Thursday, July 30, 2009

To employ or not to employ; that is the question!

Not being an economist I could be completely off the mark ... but I don't think so.

I think that the time is coming when economists as well as politicians are going to have to come to terms with the unfortunate specter of high and permanent unemployment of segments of their populations. Unfortunately it also seems that high unemployment in the midst of wealth is a sure way to a rise in crime and that isn't something that anyone wants; other than the criminals that is and even then, they don't really want too much competition and not enough prey.

It seems to me that as technology has improved and globalisation has taken place fewer and fewer people are required to make, manage and run what is required for each person in the world to live but as long as consumption keeps on going up it keeps on creating more and more jobs and everyone is happy; sort of.

There are two issues which I think are going to break this cycle, the first is consumption and the second is our "potential skills ability" for lack of a better phrase.
I think that is a limit to consumption, one can only eat so much, be entertained so much, learn so much, spend so much. Consumption is not an ever increasing appetite that can be satiated, there is a point where enough is enough even if more is available. The major way that consumption increases is through people that weren't satiated, consuming more or, failing that, there are simply more people consuming. As everyone is finding out, resources to sustain this consumption are not unlimited and whether one likes it or not consumption is going to plateau, either because people simply can't or don't want to consume anymore than they already do or there simply aren't enough resources to make what people would consume if it were available.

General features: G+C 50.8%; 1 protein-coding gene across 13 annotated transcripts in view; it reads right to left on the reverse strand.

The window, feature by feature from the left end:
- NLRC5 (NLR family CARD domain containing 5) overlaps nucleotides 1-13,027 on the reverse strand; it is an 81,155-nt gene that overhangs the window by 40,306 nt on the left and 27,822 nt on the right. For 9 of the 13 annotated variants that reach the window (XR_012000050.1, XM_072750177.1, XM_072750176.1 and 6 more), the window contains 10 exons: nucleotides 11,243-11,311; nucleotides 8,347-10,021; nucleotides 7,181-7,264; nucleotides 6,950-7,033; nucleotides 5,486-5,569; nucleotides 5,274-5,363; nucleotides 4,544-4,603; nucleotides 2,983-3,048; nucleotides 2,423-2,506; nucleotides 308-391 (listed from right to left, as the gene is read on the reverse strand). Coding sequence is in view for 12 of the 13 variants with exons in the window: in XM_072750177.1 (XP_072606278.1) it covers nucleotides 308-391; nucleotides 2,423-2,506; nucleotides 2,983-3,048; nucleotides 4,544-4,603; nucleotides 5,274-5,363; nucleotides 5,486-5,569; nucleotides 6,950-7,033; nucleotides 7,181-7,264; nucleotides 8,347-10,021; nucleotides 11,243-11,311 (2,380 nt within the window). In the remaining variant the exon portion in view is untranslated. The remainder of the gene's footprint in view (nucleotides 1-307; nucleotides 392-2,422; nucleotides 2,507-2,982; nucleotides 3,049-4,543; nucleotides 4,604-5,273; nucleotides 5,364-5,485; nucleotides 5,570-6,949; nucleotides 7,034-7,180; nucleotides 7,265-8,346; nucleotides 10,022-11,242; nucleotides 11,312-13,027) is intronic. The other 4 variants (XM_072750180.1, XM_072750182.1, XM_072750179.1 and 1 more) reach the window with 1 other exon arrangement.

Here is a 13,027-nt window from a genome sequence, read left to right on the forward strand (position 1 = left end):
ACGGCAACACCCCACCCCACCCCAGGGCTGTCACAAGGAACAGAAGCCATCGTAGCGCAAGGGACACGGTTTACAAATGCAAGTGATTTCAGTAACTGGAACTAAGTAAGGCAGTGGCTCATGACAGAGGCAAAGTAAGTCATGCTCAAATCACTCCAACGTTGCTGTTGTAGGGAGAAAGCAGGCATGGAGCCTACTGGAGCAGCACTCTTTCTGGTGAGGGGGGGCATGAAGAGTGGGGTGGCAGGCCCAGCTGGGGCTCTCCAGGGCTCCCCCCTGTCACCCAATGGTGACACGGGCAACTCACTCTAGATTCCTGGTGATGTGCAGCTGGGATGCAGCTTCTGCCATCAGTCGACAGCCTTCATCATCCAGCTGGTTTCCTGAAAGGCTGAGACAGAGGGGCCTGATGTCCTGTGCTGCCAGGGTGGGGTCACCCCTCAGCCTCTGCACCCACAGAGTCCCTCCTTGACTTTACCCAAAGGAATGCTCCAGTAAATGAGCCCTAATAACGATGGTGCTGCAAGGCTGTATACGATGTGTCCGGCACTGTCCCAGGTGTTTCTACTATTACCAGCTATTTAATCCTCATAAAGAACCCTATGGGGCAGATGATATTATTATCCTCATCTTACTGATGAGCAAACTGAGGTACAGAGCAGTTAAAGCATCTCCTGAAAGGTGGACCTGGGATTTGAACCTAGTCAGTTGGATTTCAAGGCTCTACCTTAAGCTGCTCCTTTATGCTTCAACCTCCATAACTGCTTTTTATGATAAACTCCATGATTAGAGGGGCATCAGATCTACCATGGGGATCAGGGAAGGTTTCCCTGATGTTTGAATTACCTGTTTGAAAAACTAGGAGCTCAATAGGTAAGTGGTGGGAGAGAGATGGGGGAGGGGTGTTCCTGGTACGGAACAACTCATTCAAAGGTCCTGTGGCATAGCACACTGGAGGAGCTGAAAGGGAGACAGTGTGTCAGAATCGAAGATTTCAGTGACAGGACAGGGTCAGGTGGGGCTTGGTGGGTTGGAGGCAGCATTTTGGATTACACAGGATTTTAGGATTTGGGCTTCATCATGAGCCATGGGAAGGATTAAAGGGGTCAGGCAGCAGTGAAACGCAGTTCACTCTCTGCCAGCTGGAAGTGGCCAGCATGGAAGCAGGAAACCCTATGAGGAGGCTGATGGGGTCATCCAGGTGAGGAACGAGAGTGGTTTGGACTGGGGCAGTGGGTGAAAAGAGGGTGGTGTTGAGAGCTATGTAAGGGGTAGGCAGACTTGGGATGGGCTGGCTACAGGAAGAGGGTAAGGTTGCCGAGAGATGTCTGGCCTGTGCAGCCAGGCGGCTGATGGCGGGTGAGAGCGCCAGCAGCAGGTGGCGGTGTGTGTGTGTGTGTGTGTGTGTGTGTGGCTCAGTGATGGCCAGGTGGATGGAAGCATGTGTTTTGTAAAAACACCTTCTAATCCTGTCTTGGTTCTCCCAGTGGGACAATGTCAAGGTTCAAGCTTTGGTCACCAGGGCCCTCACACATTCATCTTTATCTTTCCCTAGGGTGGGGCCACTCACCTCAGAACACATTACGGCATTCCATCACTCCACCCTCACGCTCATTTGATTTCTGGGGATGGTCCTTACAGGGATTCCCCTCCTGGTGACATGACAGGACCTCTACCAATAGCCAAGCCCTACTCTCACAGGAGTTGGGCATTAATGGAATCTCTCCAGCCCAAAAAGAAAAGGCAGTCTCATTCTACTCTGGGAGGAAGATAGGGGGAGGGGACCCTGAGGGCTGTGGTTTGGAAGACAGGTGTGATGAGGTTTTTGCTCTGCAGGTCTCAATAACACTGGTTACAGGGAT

Skills potential
Each and every person in this world has the potential to perform many different jobs but, obviously, can only do one thing at a time. Some people may aspire to being a scientist but are just plain incapable of becoming one even given the opportunity while scientists mostly don't aspire to being road crew even though it should be well within their potential to be one. What I am driving at is that there is an asymmetry, some people have the potential to perform many jobs while others have fewer potential jobs from which to choose; all other things being equal. This is important because, before the industrial revolution, there was relatively little mechanisation and most jobs required a large amount of raw physical labour - something just about everyone was capable of. With the introduction of mechanisation some of the jobs requiring the raw manual labour disappeared and those that were previously employed in them had to 'skill up' to take advantage of the jobs that were available to those with higher skills. This has more or less worked, at least in the first world, but at some time, I'm not sure if it has happened or is happening or is about to happen, we are going to go past a turning point. This turning point is the point at which there are going to be jobs available but the majority of people will not have the potential to perform them, all other things being equal of course.

So what to do?
Going back a bit in history, during the age of the british empire the first child would inherit the estate of the parents, the second would go to the army and the third would enter the church. Inequitable as these practices were they did do an interesting thing; The second and third children and particularly the third would be employed in a industry in which there is no visible output. Yes, they were occupied full-time in their career and yes, they received a salary and yes, they believed and sometimes actually were doing some good but at the end of the day; what did they actually produce - an ephemeral product. So, in some ways entering the church acted as a sponge, a labour sponge as it were, and occupied and employed people and we need something similar, something which will have some benefit to society but it doesn't necessarily produce anything or if it does it may not be anything that people would normally willingly pay for.

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